The CIPR has drawn up plans to build a national network of 500 members in a bid to reach 15,000 school pupils and college students by the end of 2014.
The industry body aims to increase the accessibility and awareness of an industry with a self-acknowledged reputation problem.
CIPR chief executive Jane Wilson explained: ‘We will be able to reach people at the first point of the term when they are fresh and thinking about the future, and that is a real opportunity.’
She added that the long-term aim was to work with the Department for Education to start to ‘influence the curriculum and help put PR on the map’.
The CIPR is scaling up outreach work begun in February, in which 176 volunteers went into schools to talk to 14- to 16-year-olds about the industry.
The trade body is expanding its education plans to target 16- to 18-year-olds for the first time, with workshops in conjunction with the Nat-ional Citizen Service (NCS).
This drive will also involve expanding beyond a network currently confined to London and the South East, with PR professionals already set to give talks in Bolton.
The PRCA is also looking at plans for a volunteering programme, with comms director Matt Cartmell backing Wilson’s call for greater acknowledgement of PR in the curriculum.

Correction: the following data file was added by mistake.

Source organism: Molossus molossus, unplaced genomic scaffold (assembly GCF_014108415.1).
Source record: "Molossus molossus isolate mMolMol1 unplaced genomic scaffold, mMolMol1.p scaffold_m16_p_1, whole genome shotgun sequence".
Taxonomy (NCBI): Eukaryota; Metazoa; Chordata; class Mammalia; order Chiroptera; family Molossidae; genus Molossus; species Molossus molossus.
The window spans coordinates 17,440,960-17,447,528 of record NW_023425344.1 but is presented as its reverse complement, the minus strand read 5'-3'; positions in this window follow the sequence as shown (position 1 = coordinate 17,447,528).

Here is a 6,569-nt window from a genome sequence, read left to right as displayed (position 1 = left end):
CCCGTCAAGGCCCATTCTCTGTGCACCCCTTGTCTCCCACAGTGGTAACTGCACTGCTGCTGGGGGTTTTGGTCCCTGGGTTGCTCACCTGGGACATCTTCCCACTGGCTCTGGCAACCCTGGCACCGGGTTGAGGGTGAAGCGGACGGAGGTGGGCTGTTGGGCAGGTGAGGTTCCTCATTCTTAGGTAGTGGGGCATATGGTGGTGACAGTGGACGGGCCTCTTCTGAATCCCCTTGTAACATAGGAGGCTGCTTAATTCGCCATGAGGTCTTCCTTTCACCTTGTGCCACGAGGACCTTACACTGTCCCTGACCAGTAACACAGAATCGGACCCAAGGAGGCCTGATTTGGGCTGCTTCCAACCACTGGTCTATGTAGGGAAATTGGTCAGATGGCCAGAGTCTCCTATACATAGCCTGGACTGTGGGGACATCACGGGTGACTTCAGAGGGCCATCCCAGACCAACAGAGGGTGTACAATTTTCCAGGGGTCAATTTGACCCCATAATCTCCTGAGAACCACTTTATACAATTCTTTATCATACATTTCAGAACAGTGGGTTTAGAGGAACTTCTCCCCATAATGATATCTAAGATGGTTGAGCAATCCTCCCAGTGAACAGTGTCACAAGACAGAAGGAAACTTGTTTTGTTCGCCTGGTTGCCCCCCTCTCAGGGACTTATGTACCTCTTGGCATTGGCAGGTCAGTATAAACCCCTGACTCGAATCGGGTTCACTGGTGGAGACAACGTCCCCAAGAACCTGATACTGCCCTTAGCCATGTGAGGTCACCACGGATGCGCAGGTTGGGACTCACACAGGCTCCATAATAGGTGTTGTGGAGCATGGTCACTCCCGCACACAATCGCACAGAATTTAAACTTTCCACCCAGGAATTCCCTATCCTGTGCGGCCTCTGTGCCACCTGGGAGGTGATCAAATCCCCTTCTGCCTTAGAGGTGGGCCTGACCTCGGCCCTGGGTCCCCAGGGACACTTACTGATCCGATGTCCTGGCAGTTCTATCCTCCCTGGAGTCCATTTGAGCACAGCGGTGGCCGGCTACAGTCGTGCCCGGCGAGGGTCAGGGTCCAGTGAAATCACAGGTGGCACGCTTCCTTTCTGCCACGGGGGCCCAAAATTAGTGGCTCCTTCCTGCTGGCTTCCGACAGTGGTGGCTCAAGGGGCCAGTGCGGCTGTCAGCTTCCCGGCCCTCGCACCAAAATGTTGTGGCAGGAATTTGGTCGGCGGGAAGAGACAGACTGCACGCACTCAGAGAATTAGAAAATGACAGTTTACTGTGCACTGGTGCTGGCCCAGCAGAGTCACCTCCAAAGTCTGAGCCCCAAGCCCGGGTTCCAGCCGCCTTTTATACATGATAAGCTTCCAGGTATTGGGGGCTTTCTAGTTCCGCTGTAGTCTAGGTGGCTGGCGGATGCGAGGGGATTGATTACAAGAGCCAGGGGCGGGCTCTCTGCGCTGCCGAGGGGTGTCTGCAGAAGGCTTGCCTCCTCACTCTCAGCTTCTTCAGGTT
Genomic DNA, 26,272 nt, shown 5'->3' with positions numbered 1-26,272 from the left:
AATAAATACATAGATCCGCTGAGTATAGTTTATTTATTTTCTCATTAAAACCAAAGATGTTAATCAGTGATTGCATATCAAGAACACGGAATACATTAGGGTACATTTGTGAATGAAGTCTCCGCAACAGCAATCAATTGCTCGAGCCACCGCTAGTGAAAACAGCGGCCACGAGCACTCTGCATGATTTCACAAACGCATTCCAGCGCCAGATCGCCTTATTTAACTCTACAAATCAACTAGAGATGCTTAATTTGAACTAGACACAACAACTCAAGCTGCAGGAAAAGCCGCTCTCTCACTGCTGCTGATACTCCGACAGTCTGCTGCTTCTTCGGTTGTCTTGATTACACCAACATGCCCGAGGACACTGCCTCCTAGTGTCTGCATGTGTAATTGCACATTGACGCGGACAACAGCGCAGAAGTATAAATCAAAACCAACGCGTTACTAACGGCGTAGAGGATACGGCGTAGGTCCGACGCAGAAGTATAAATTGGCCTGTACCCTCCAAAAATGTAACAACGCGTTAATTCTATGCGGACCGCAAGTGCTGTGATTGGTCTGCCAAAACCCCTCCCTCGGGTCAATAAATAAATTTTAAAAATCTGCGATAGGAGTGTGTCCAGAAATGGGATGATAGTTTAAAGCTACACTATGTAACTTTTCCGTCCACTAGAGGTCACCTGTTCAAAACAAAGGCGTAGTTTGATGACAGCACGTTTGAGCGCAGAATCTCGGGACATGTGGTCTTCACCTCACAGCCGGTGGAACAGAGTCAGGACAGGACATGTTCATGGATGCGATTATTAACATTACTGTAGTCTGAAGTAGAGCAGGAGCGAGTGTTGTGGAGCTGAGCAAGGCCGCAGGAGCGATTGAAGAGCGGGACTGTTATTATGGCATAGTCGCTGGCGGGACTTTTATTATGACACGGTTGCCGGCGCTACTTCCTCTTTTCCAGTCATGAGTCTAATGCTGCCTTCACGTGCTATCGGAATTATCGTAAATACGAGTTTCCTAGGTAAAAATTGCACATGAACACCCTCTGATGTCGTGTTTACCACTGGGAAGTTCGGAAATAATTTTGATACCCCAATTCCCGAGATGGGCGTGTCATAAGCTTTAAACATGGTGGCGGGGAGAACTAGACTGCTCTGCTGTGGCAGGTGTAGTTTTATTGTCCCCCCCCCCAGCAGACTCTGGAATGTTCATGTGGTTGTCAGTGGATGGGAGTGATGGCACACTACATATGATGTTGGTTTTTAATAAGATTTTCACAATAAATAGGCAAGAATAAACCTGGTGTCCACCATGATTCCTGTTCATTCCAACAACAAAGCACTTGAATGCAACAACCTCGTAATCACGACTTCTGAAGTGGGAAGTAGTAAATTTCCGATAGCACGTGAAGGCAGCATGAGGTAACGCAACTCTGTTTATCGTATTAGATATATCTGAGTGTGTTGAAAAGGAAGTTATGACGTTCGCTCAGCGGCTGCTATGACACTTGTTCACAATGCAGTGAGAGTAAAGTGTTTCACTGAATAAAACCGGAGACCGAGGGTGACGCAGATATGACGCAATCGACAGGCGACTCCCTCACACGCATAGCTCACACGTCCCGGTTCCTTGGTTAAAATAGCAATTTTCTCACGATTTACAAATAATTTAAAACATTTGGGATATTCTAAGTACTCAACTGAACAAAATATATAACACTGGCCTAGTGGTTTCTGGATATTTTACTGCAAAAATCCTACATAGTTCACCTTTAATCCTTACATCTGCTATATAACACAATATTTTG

‘It’s about helping prepare qualifications more suited to the modern-day media world, and the role PR has to play in it,’ he added.
The two industry bodies will work together with the Career Development Institute (CDI) on sending out around 1,000 inf-ormation packs to career adv-isers for 16- to 18-year-olds.
Workshops The first, run with the NCS, will involve 80 teenagers aged 16 and 17 being taught about PR at a half-day seminar.
Career packs Packs will be given to careers advisers through the CDI to take
into schools and colleges outlining what PR is.
Volunteer visits A network of schools and colleges offers CIPR speakers for assemblies or career taster days.